We’ll spare you another shopping list of animated accomplishments at Hanna-Barbera and elsewhere, other than to mention his work ranged from comedy (The Hair Bear Bunch and several series with a gangly Great Dane) to action-adventure (Space Ghost). His voice was in a Lutheran-made animated Christmas special with a fine cast that included Don Messick, the wonderful June Foray, Hans Conried, Jerry "We're-not-hiring-you-as-Pebbles" Hausner and Colleen Collins, who was heard in a number of Tex Avery cartoons at MGM. Perrin did a number of live-action religious-based films. Click here for his narration on a half-hour for the Franciscans, with "Good Clean Fun" and other cues from the Impress library in the background, and a role for Pat McGeehan, who voiced a noise-hating bear and other characters for Avery.

Perrin was apparently not interviewed in the popular press about his animation career—he did talk his work on Jonny Quest to Starlog magazine in an issue not available on line—but spoke about commercial acting. Several stories showed up in newspapers in early 1967; I suspect they were releases that came out of the office of his agent, Jack Wormser.

Actor Makes Handsome Sum As TV 'Voice'
VIC PERRIN is one actor who makes more money when he's not seen on camera than when he is.
He belongs to that exclusive breed in show business that has hit it big as the anonymous voices on TV commercials.
Last year Perrin earned in excess of $100,000 of which 80 per cent was from TV (and radio) commercials.
Vic, who has appeared on such TV shows as “The Big Valley,” “FBI Story,” “Gunsmoke,” and “Have Gun, Will Travel,” is never seen in TV commercials on purpose.
"MY BELIEVABILITY as an actor is reduced in direct proportion to how often I'm seen in a commercial," he explains.
Perrin is a serious actor and maintains that an acting background is the No. 1 essential to success in the lucrative commercial field.
"I try to give a TV pitch reading the same serious treatment that I would give to a speech by Henry V,” he maintains.
Some professional TV critics maintain that many commercials are better than the program in which they are inserted. Perrin agrees.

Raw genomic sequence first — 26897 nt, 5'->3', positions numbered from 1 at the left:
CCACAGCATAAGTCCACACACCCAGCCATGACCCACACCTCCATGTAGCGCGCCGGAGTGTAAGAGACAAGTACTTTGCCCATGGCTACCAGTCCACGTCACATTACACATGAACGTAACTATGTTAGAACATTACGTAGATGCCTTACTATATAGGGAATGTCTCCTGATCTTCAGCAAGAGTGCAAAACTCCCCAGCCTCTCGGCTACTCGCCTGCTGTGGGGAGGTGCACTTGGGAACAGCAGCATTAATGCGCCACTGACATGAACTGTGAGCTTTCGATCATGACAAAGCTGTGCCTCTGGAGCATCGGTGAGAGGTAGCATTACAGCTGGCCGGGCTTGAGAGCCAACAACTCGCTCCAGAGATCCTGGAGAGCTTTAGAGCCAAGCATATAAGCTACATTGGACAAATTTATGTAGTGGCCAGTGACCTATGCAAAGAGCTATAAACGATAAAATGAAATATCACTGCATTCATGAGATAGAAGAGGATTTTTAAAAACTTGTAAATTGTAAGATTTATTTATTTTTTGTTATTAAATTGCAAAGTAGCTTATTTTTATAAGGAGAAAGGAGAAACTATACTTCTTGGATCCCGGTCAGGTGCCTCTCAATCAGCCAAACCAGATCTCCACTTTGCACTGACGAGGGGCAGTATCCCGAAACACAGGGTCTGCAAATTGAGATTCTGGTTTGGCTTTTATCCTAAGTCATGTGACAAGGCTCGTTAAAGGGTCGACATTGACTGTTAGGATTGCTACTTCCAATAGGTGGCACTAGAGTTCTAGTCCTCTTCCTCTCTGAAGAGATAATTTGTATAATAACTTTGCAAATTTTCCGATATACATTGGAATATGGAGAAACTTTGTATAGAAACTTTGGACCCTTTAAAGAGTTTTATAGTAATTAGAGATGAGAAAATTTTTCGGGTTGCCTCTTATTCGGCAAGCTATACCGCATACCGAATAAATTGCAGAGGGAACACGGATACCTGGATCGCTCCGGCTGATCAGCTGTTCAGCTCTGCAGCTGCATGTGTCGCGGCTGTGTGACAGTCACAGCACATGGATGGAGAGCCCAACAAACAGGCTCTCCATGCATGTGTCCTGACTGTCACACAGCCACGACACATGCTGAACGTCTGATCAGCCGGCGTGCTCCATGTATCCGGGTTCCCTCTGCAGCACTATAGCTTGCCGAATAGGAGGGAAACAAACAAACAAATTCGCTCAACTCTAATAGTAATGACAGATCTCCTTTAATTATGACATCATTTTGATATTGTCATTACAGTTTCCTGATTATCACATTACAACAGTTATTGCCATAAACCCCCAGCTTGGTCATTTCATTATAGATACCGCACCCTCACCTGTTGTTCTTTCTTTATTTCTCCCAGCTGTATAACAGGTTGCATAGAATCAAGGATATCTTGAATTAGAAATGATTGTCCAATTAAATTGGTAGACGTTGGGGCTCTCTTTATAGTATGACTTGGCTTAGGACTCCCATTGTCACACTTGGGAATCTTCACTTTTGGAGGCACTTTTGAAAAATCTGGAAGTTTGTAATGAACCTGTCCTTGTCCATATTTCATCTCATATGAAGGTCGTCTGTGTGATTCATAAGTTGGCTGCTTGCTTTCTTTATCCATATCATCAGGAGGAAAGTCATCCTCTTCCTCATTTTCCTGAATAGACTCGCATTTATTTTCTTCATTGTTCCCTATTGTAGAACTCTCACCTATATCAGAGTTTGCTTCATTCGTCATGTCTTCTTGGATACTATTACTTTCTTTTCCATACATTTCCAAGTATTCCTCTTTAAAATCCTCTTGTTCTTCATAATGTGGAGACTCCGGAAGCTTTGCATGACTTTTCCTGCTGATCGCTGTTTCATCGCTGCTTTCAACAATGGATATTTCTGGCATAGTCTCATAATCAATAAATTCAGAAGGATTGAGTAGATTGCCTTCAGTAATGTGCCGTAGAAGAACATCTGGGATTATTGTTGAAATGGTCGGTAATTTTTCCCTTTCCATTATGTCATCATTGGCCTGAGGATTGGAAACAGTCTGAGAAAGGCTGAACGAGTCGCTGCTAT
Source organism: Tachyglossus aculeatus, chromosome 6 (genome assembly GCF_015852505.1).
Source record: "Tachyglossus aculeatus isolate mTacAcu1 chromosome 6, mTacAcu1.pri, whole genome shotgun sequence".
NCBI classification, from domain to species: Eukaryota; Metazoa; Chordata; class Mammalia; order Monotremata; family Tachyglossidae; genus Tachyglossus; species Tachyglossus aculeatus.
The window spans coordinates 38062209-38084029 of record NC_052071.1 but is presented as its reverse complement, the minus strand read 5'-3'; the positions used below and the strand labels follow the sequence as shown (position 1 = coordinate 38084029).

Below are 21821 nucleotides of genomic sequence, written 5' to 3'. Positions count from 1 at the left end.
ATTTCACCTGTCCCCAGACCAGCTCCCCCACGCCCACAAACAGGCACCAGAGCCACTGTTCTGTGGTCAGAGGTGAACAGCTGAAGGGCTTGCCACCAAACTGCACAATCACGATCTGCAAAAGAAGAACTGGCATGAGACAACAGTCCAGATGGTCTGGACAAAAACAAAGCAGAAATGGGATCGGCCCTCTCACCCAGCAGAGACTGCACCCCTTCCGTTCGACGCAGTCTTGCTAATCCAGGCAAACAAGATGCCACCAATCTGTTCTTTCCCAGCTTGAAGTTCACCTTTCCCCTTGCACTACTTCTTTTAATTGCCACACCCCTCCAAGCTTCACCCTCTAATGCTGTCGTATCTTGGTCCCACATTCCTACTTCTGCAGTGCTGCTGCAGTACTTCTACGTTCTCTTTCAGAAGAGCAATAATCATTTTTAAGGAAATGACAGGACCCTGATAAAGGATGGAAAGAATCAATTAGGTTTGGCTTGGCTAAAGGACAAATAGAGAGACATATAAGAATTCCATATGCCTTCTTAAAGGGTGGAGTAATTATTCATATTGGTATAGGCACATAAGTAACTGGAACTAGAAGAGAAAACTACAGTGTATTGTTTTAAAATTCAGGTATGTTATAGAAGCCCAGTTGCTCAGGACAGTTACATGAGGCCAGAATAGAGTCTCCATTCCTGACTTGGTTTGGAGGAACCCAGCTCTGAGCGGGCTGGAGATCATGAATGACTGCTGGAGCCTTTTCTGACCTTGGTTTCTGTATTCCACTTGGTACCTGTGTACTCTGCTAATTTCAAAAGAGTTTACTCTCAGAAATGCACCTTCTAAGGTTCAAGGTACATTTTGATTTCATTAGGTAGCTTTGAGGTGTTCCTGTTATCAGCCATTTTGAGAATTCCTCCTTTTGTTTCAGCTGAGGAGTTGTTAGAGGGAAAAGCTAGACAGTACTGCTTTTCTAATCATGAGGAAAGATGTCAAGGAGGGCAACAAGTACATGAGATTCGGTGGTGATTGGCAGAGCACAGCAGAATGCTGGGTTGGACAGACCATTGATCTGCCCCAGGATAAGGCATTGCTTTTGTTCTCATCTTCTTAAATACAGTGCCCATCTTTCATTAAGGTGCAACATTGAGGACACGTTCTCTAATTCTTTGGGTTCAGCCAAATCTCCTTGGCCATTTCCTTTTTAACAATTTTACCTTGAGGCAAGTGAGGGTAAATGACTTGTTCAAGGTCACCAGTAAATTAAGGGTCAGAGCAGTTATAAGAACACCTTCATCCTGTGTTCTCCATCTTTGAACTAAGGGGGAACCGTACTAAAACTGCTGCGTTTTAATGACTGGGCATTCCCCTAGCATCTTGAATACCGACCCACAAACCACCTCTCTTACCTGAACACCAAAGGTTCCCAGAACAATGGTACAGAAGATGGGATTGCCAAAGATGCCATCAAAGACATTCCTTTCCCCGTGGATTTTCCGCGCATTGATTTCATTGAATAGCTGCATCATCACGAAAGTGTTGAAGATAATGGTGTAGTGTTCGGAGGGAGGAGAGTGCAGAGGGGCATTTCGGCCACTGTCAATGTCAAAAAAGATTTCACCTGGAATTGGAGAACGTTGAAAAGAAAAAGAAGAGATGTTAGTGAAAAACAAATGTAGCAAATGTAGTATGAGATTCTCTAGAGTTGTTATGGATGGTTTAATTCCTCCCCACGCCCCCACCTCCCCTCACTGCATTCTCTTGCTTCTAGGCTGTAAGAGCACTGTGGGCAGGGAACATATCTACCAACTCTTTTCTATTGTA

"I think there is more creativity going into commercials these days than into many of the programs," he says.

Wormser, by the way, represented a who’s who of cartoon voice actors who worked in commercials, including Mel Blanc. Perrin and Blanc have another connection; as The Hollywood Reporter of Aug. 29, 1972 stated Perrin had been hired as a teacher at the Mel Blanc School of Commercials.

Perrin and Blanc died six days apart. Perrin was 73 when he died of cancer on July 4, 1989.

Saturday 13 April 2024

Mr. Jinks vs Dog

Hanna-Barbera cartoons have been tarnished with a reputation of little real animation, with a lot of eye blinks and maybe an arm and mouth moving, the rest of the character left on one cel, frame after frame after frame.

I won’t comment about the later cartoons. Going back to the beginning, the first Ruff and Reddy cartoon in 1957 barely had any animation, but it wasn’t as static as Crusader Rabbit. When the Huckleberry Hound Show debuted in 1958, some of the cartoons featured characters that simply popped from pose to pose without any fluidity.

In Huck’s second season, additional artists had been hired and the animation was treated like you would find in a theatrical cartoon. Not often, but it happened. Characters would move in full, sometimes one drawing to a frame. At the same time, director Bill Hanna and his animators would try to get some emotion out of the characters without resorting to a lot of talk (that would change soon).

Here’s an example from the Pixie and Dixie cartoon Hi-Fido, which aired at the start of the 1958-59 TV season. Warren Foster’s plot is simple. The meeces try to drive Mr. Jinks nuts by making the sound of a barking dog through a microphone, meaning the cat can hear a dog, but not see one.

Jinks catches on to what’s happening. But the plot turns and a stray bulldog strolls into the yard and then up to Jinksie in the house.

The animator is Manny Perez, formerly of Warner Bros. and, I suspect, working freelance on this cartoon. He employs several drawings, animated on twos, to shift Jinks’ weight from one foot to the other, and lean on the dog. Note that Jinks is drawn in full in each frame. There’s no cheating here.

Mr. Jinks lies to the meeces he was hip to their scheme, and that he “knewwww there was no dog around the house.” Jinks then chuckles about the situation. Here, Perez limits the animation to Jinks’ head in three movements. The cat then looks at the dog and continues to chuckle (the exposure sheet may have screwed up as there is no movement as Jinks laughs).

Then he realises there IS a dog. The drawing below is held for at least 16 frames to establish what’s happening.

The dialogue switches from a chuckle, to a nervous laugh, to crying as the cat expects the dog to maul him.

These are some of the crying drawings. Only the head is animated. No two drawings are used in consecutive frames.

This is where the famous H-B eye-blinks come in. That’s the only animation as the basic pose is held for about 60 frames, or roughly 2 1/2 seconds.

The shock drawing and the back-up-to-the-wall are held for two frames each.

The dog moves in and barks at Jinks. I won’t post them all but Perez uses three barking drawings, with the entire dog moving as in full animation. A Jack Shaindlin cue runs out and a Spencer Moore cue takes over in the background.

You’ll notice the lovely colour on these frames, even though there’s some digital fuzz. It would appear these cartoons were restored either for cable television or for the non-existent second volume DVD set of the Huckleberry Hound Show.